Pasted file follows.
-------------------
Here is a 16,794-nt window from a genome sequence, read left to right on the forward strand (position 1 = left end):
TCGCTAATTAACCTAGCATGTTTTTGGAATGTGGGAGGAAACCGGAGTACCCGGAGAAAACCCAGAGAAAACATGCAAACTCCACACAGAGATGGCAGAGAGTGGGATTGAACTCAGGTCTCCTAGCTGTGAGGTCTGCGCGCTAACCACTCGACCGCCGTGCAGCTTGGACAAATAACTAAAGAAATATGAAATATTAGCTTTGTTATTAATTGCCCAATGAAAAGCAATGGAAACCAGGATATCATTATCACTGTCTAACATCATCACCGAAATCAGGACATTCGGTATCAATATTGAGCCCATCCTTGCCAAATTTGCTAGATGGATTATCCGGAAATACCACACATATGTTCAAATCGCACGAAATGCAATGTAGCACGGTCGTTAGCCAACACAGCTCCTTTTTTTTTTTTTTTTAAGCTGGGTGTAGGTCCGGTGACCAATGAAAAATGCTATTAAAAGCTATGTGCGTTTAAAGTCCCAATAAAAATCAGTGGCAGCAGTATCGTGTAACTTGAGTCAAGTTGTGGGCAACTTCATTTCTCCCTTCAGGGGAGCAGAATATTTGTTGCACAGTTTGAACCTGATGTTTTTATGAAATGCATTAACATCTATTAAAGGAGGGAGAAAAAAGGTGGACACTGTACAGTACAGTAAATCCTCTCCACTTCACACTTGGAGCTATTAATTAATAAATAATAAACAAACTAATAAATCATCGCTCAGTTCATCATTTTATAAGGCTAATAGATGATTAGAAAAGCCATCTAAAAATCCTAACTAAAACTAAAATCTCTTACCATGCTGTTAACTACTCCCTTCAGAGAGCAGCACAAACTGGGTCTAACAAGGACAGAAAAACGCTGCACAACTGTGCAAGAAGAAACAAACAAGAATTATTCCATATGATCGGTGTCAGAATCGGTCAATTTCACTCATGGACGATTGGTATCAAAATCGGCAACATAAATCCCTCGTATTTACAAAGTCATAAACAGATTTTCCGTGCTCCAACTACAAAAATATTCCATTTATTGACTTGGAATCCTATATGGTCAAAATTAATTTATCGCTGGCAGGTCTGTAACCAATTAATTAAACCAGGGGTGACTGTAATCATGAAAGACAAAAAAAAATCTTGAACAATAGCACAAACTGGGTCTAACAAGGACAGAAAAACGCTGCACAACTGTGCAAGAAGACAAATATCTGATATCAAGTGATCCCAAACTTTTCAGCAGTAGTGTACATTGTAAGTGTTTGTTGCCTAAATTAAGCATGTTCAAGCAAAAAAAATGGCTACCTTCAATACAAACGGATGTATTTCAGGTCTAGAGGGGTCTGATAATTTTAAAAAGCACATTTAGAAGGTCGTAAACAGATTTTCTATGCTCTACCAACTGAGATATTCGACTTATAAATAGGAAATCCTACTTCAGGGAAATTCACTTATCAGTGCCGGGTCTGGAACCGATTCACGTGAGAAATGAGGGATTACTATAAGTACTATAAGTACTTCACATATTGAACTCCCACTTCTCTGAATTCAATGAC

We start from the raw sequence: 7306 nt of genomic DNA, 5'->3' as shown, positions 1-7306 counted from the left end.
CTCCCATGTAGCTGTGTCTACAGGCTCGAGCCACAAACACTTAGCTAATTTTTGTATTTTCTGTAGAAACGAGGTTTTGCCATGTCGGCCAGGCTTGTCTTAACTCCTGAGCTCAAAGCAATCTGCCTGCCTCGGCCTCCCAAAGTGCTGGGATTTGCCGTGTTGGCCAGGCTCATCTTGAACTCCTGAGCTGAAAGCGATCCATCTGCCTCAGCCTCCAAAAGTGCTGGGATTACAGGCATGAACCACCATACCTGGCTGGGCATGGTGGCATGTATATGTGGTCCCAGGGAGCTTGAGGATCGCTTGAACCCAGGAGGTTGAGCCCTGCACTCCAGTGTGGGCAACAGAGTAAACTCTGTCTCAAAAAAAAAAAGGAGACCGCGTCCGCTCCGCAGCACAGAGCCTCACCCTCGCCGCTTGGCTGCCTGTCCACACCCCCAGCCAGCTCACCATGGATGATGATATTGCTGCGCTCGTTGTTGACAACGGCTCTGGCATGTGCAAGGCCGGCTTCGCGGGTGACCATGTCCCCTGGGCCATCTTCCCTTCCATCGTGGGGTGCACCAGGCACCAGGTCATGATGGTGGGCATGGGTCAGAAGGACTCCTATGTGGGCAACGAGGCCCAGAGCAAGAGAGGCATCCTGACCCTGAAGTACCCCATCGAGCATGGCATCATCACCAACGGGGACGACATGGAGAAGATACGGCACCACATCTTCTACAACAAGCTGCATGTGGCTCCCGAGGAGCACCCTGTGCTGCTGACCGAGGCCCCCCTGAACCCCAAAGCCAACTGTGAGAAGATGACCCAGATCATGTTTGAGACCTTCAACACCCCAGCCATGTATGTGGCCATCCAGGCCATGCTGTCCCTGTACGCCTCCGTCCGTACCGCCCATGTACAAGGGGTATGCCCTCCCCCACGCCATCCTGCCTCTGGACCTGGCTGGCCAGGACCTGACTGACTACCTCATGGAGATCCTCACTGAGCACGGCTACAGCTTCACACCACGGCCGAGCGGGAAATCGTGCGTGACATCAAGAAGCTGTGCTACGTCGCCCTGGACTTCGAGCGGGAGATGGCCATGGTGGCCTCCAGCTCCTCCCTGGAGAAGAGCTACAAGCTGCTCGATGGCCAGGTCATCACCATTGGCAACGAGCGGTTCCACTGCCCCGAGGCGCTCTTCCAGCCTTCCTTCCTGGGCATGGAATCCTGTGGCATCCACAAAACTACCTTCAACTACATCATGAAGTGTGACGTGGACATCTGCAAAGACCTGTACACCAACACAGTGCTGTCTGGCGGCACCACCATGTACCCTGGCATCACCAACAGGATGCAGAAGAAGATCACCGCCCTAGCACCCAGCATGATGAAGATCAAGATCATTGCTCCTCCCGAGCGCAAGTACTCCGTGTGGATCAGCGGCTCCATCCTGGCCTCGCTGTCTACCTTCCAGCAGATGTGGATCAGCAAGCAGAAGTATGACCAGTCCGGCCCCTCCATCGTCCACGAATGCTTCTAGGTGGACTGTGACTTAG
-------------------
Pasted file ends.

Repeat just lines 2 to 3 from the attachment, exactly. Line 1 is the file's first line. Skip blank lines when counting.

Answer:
TCGCTAATTAACCTAGCATGTTTTTGGAATGTGGGAGGAAACCGGAGTACCCGGAGAAAACCCAGAGAAAACATGCAAACTCCACACAGAGATGGCAGAGAGTGGGATTGAACTCAGGTCTCCTAGCTGTGAGGTCTGCGCGCTAACCACTCGACCGCCGTGCAGCTTGGACAAATAACTAAAGAAATATGAAATATTAGCTTTGTTATTAATTGCCCAATGAAAAGCAATGGAAACCAGGATATCATTATCACTGTCTAACATCATCACCGAAATCAGGACATTCGGTATCAATATTGAGCCCATCCTTGCCAAATTTGCTAGATGGATTATCCGGAAATACCACACATATGTTCAAATCGCACGAAATGCAATGTAGCACGGTCGTTAGCCAACACAGCTCCTTTTTTTTTTTTTTTTAAGCTGGGTGTAGGTCCGGTGACCAATGAAAAATGCTATTAAAAGCTATGTGCGTTTAAAGTCCCAATAAAAATCAGTGGCAGCAGTATCGTGTAACTTGAGTCAAGTTGTGGGCAACTTCATTTCTCCCTTCAGGGGAGCAGAATATTTGTTGCACAGTTTGAACCTGATGTTTTTATGAAATGCATTAACATCTATTAAAGGAGGGAGAAAAAAGGTGGACACTGTACAGTACAGTAAATCCTCTCCACTTCACACTTGGAGCTATTAATTAATAAATAATAAACAAACTAATAAATCATCGCTCAGTTCATCATTTTATAAGGCTAATAGATGATTAGAAAAGCCATCTAAAAATCCTAACTAAAACTAAAATCTCTTACCATGCTGTTAACTACTCCCTTCAGAGAGCAGCACAAACTGGGTCTAACAAGGACAGAAAAACGCTGCACAACTGTGCAAGAAGAAACAAACAAGAATTATTCCATATGATCGGTGTCAGAATCGGTCAATTTCACTCATGGACGATTGGTATCAAAATCGGCAACATAAATCCCTCGTATTTACAAAGTCATAAACAGATTTTCCGTGCTCCAACTACAAAAATATTCCATTTATTGACTTGGAATCCTATATGGTCAAAATTAATTTATCGCTGGCAGGTCTGTAACCAATTAATTAAACCAGGGGTGACTGTAATCATGAAAGACAAAAAAAAATCTTGAACAATAGCACAAACTGGGTCTAACAAGGACAGAAAAACGCTGCACAACTGTGCAAGAAGACAAATATCTGATATCAAGTGATCCCAAACTTTTCAGCAGTAGTGTACATTGTAAGTGTTTGTTGCCTAAATTAAGCATGTTCAAGCAAAAAAAATGGCTACCTTCAATACAAACGGATGTATTTCAGGTCTAGAGGGGTCTGATAATTTTAAAAAGCACATTTAGAAGGTCGTAAACAGATTTTCTATGCTCTACCAACTGAGATATTCGACTTATAAATAGGAAATCCTACTTCAGGGAAATTCACTTATCAGTGCCGGGTCTGGAACCGATTCACGTGAGAAATGAGGGATTACTATAAGTACTATAAGTACTTCACATATTGAACTCCCACTTCTCTGAATTCAATGAC

We start from the raw sequence: 7306 nt of genomic DNA, 5'->3' as shown, positions 1-7306 counted from the left end.